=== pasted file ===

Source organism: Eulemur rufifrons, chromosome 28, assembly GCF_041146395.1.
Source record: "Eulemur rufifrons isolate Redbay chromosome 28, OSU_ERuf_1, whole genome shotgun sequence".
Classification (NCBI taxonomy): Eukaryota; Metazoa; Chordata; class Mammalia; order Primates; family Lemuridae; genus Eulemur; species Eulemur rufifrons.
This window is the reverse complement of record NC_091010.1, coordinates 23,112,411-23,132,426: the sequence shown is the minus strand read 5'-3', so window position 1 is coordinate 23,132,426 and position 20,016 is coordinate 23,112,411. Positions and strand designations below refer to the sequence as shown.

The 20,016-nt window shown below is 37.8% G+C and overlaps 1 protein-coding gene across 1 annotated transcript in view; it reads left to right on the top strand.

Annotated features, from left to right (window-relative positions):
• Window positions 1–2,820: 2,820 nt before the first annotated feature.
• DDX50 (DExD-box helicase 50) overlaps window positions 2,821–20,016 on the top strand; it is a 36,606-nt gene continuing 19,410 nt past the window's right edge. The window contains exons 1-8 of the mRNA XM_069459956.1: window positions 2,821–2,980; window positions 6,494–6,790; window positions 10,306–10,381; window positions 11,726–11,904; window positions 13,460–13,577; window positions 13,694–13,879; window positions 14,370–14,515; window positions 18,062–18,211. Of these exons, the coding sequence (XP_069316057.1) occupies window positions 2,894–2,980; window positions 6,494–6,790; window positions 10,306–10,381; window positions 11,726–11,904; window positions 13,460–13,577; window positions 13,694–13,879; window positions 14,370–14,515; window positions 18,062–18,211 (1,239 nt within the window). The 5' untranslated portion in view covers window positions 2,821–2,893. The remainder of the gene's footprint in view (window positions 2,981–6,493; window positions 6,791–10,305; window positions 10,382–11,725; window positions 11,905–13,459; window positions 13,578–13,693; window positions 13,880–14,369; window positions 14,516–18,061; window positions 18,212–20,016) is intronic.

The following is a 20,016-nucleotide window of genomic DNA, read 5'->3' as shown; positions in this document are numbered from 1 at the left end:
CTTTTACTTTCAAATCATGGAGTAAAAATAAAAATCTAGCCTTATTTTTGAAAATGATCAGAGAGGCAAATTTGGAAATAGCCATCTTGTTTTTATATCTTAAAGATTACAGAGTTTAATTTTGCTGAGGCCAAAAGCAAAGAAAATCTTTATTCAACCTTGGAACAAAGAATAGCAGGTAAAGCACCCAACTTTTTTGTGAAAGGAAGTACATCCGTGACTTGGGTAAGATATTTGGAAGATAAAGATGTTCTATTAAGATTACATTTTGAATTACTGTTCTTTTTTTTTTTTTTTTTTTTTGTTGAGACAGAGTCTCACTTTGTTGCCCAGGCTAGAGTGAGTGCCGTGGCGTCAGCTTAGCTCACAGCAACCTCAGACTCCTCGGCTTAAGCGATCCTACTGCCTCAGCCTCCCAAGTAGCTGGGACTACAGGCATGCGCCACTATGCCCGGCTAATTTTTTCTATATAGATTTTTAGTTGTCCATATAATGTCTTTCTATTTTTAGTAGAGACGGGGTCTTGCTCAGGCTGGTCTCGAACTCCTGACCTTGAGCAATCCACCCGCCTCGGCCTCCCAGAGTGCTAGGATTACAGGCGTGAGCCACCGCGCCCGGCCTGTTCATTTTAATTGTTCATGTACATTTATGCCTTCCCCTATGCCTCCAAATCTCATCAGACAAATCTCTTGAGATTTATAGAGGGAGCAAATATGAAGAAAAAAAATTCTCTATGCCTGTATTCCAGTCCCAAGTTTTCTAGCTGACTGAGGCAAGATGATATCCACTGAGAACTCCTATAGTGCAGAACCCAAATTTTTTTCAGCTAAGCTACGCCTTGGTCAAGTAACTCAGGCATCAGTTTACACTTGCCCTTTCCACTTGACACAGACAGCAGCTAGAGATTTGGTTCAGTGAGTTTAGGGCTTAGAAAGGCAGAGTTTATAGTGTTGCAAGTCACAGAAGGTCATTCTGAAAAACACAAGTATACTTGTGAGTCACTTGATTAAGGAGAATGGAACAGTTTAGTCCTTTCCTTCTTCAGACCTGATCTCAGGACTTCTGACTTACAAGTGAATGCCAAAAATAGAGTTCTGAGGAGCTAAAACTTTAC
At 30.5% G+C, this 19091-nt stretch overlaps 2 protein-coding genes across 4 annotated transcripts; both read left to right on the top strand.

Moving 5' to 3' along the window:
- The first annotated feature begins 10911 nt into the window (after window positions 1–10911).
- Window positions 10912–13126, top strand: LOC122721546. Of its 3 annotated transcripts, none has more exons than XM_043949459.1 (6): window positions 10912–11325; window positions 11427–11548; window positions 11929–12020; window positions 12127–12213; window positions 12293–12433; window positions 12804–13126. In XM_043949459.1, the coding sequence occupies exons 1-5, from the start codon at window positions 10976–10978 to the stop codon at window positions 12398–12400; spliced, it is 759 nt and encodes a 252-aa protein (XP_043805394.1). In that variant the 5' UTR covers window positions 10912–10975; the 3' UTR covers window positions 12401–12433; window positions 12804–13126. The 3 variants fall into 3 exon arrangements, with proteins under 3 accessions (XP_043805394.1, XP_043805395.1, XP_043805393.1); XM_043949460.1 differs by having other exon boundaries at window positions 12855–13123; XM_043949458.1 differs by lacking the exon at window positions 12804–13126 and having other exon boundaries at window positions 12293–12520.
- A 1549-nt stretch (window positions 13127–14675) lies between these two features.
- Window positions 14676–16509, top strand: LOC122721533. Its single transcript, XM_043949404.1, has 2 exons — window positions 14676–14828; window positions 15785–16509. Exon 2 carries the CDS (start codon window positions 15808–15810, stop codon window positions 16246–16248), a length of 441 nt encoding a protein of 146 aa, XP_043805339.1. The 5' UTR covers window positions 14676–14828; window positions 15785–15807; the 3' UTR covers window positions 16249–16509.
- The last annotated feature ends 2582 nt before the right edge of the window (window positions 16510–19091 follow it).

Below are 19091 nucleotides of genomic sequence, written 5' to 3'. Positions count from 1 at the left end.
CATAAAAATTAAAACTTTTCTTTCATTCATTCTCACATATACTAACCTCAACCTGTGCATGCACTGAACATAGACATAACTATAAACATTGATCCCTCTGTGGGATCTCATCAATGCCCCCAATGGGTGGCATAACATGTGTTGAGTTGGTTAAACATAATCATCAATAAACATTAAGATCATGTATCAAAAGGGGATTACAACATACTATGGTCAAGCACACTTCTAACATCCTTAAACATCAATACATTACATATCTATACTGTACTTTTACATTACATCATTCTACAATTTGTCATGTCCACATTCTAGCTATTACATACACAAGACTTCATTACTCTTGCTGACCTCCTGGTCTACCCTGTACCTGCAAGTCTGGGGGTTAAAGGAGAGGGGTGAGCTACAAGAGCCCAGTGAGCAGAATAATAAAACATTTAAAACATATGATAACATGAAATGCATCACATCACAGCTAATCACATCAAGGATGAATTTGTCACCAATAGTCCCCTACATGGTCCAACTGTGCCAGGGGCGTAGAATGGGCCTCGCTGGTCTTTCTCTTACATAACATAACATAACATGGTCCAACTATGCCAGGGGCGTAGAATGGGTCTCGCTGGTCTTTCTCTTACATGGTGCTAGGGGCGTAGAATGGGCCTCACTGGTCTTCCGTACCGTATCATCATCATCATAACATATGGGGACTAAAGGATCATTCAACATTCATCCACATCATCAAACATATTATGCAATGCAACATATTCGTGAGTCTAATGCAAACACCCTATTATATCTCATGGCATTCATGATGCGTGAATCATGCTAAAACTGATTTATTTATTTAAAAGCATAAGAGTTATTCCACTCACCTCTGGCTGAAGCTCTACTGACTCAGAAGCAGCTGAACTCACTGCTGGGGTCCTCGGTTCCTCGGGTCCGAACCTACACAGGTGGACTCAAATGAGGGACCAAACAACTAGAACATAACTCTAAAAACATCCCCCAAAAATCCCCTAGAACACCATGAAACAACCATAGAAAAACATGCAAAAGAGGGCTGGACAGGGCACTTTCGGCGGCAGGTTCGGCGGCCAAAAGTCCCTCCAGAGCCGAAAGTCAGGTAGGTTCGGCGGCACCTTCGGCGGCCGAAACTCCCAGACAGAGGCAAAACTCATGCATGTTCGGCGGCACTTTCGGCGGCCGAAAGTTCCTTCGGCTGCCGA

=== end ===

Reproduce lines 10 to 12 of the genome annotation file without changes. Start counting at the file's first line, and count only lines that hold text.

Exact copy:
CTTTTACTTTCAAATCATGGAGTAAAAATAAAAATCTAGCCTTATTTTTGAAAATGATCAGAGAGGCAAATTTGGAAATAGCCATCTTGTTTTTATATCTTAAAGATTACAGAGTTTAATTTTGCTGAGGCCAAAAGCAAAGAAAATCTTTATTCAACCTTGGAACAAAGAATAGCAGGTAAAGCACCCAACTTTTTTGTGAAAGGAAGTACATCCGTGACTTGGGTAAGATATTTGGAAGATAAAGATGTTCTATTAAGATTACATTTTGAATTACTGTTCTTTTTTTTTTTTTTTTTTTTTGTTGAGACAGAGTCTCACTTTGTTGCCCAGGCTAGAGTGAGTGCCGTGGCGTCAGCTTAGCTCACAGCAACCTCAGACTCCTCGGCTTAAGCGATCCTACTGCCTCAGCCTCCCAAGTAGCTGGGACTACAGGCATGCGCCACTATGCCCGGCTAATTTTTTCTATATAGATTTTTAGTTGTCCATATAATGTCTTTCTATTTTTAGTAGAGACGGGGTCTTGCTCAGGCTGGTCTCGAACTCCTGACCTTGAGCAATCCACCCGCCTCGGCCTCCCAGAGTGCTAGGATTACAGGCGTGAGCCACCGCGCCCGGCCTGTTCATTTTAATTGTTCATGTACATTTATGCCTTCCCCTATGCCTCCAAATCTCATCAGACAAATCTCTTGAGATTTATAGAGGGAGCAAATATGAAGAAAAAAAATTCTCTATGCCTGTATTCCAGTCCCAAGTTTTCTAGCTGACTGAGGCAAGATGATATCCACTGAGAACTCCTATAGTGCAGAACCCAAATTTTTTTCAGCTAAGCTACGCCTTGGTCAAGTAACTCAGGCATCAGTTTACACTTGCCCTTTCCACTTGACACAGACAGCAGCTAGAGATTTGGTTCAGTGAGTTTAGGGCTTAGAAAGGCAGAGTTTATAGTGTTGCAAGTCACAGAAGGTCATTCTGAAAAACACAAGTATACTTGTGAGTCACTTGATTAAGGAGAATGGAACAGTTTAGTCCTTTCCTTCTTCAGACCTGATCTCAGGACTTCTGACTTACAAGTGAATGCCAAAAATAGAGTTCTGAGGAGCTAAAACTTTAC
At 30.5% G+C, this 19091-nt stretch overlaps 2 protein-coding genes across 4 annotated transcripts; both read left to right on the top strand.

Moving 5' to 3' along the window: